October 2020
Volume 20, Issue 11
Open Access
Vision Sciences Society Annual Meeting Abstract  |   October 2020
Split foci of attention in middle childhood
Author Affiliations
  • Tashauna Blankenship
    Boston University
  • Roger Strong
    Boston University
  • Melissa Kibbe
    Harvard University
Journal of Vision October 2020, Vol.20, 838. doi:https://doi.org/10.1167/jov.20.11.838
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      Tashauna Blankenship, Roger Strong, Melissa Kibbe; Split foci of attention in middle childhood. Journal of Vision 2020;20(11):838. doi: https://doi.org/10.1167/jov.20.11.838.

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      © ARVO (1962-2015); The Authors (2016-present)

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Abstract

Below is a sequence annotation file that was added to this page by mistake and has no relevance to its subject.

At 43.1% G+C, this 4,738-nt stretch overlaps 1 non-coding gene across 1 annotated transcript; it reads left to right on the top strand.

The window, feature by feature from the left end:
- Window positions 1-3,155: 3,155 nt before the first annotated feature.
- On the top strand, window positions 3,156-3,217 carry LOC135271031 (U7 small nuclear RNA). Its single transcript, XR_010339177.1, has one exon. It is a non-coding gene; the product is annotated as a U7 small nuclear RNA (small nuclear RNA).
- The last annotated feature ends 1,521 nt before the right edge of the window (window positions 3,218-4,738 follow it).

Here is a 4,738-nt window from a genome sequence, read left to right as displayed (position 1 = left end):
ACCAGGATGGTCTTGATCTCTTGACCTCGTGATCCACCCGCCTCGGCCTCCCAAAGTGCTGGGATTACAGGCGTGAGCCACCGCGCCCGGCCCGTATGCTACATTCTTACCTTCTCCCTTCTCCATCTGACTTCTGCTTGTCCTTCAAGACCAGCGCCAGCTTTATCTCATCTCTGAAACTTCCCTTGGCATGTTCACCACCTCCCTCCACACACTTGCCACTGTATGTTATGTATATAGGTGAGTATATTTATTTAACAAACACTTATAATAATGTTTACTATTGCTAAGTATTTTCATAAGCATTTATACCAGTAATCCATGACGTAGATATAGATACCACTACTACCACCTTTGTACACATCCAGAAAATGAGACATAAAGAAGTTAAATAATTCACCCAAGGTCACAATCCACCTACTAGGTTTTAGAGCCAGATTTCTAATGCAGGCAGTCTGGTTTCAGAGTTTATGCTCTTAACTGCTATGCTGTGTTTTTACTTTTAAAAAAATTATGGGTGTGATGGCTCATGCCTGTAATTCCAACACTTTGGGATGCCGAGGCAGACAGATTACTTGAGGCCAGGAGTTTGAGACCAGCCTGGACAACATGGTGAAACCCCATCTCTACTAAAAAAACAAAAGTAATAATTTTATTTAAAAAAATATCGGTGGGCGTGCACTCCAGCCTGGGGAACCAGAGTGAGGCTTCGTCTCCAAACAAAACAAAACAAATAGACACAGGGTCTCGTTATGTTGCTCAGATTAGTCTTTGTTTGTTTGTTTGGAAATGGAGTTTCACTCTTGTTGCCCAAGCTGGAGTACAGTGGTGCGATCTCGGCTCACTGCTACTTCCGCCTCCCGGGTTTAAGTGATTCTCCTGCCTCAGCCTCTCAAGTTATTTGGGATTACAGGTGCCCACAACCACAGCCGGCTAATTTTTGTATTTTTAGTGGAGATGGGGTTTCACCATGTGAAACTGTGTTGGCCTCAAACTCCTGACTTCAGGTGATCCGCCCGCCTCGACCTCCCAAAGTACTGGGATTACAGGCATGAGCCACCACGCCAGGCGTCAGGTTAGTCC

Adults can deploy attention to two locations without allocating it to the intervening space, consistent with multiple foci of attention (Awh & Pashler, 2000). Although children can track multiple objects simultaneously (Blankenship, Strong, & Kibbe, 2018), it is unknown whether children accomplish this by splitting their attention across noncontiguous locations, or instead by diffusely spreading their attention. We tested 25 6-8-year-old children (M=7.30, SD=.95) using a task where attended items were separated by a distractor (similar to Awh and Pashler, 2000). On each trial, children viewed 6 masks (750 ms), two of which were cued (750 ms); the cued masks were always separated by one uncued mask. The masks were then replaced by an array of characters (250 ms), two of which were numbers. The characters were then masked again (100 ms), and then one of the masks was probed. Children had to report the number that had appeared at the probed location. On 80% of trials, one of the two cued locations was probed (valid trials). On the other 20% of trials, an uncued location was probed (invalid trials). For invalid trials, the probed location was either positioned between the two cued locations or outside of the cued locations. If children spread their attention diffusely between the two cued locations, rather than splitting their attention, then they should be more likely to correctly identify numbers when invalid probes appeared between cued locations versus outside cued locations. Children performed better on valid versus invalid trials (F(2,48)=42.38, p<.001; ╬Ěp2=.64), suggesting that they indeed deployed attention to the two cued locations. For invalid trials, however, there was no difference in performance for probes appearing between the cued locations versus outside the cued locations (p=.41). These findings suggest that the ability to split attention to noncontiguous locations is present by middle childhood.

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